NEW JERSEY REGISTER
VOLUME 35, NUMBER 16
MONDAY, AUGUST 18, 2003
RULE PROPOSAL

LAW AND PUBLIC SAFETY
DIVISION OF CONSUMER AFFAIRS
BOARD OF CHIROPRACTIC EXAMINERS
Independent Chiropractic Examinations

Proposed New Rule: N.J.A.C. 13:44E-2.14

Authorized By: State Board of Chiropractic Examiners, Kevin Earle, Executive Director.

Authority: N.J.S.A. 45:9-14.5 and 45:9-41.23.
Calendar Reference: See Summary below for explanation of exception to calendar requirement.
Proposal Number: PRN 2003-342.

Submit comments by October 17, 2003 to:

Kevin B. Earle

Executive Director

State Board of Chiropractic Examiners

PO Box 45004

Newark, NJ 07101

The agency proposal follows:

Summary

Pursuant to its rulemaking authority at N.J.S.A. 45:9-41.23, the State Board of Chiropractic Examiners (the Board) proposes new rule N.J.A.C. 13:44E-2.14 which sets forth standards for chiropractors who perform independent chiropractic examinations (ICE) of patients in New Jersey. The proposed new rule establishes standards for such independent chiropractic examinations performed by a non-attending chiropractor which are equivalent to an examination performed by a treating chiropractor on his or her own patient.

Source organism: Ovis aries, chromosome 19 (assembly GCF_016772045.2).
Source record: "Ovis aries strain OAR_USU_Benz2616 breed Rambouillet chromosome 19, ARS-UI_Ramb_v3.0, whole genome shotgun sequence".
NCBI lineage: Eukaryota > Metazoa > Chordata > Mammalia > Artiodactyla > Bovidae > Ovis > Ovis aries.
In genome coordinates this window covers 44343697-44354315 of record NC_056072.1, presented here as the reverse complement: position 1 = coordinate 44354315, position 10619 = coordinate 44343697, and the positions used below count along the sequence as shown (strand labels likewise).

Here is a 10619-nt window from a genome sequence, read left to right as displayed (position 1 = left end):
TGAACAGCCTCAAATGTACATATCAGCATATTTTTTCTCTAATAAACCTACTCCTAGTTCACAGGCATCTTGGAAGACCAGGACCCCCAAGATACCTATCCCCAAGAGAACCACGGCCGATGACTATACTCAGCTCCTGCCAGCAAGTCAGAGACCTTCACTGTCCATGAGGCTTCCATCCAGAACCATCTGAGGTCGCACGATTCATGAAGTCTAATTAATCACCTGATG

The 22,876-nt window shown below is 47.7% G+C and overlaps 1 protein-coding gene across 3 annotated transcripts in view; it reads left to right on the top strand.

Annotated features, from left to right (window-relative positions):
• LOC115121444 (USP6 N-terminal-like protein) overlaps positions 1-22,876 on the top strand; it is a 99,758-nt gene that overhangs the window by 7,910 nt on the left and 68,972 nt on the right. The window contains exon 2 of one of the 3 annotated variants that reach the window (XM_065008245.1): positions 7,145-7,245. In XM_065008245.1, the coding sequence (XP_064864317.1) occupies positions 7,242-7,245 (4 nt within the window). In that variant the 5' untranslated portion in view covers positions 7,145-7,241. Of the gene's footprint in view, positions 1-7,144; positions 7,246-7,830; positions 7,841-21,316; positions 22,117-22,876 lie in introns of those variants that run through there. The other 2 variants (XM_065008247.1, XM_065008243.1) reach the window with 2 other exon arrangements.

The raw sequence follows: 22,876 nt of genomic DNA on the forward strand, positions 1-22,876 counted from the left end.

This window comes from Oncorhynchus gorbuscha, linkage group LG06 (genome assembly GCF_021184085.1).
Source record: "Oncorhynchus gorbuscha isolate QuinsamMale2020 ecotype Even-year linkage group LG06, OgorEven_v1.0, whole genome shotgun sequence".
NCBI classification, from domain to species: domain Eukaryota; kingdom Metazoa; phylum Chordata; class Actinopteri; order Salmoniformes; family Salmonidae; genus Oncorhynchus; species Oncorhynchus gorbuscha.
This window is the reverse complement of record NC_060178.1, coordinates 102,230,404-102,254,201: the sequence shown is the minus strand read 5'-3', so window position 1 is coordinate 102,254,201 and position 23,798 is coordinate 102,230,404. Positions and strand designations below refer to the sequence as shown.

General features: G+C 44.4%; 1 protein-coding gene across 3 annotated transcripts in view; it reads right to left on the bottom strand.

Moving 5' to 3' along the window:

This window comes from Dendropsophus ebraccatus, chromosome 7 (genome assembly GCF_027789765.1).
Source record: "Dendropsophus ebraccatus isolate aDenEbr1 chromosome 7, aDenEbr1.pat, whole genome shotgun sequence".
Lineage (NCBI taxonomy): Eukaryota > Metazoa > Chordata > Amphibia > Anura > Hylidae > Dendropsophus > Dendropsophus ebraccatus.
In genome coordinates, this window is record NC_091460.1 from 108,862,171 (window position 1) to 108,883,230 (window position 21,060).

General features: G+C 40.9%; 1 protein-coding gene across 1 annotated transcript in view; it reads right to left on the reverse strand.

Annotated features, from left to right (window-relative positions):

Subsection (a) defines an independent chiropractic examination as the taking of a history and the performance of a clinical examination of a patient by a non-attending chiropractor in this State which includes the evaluation of the patient's current condition and the preparation of a written report.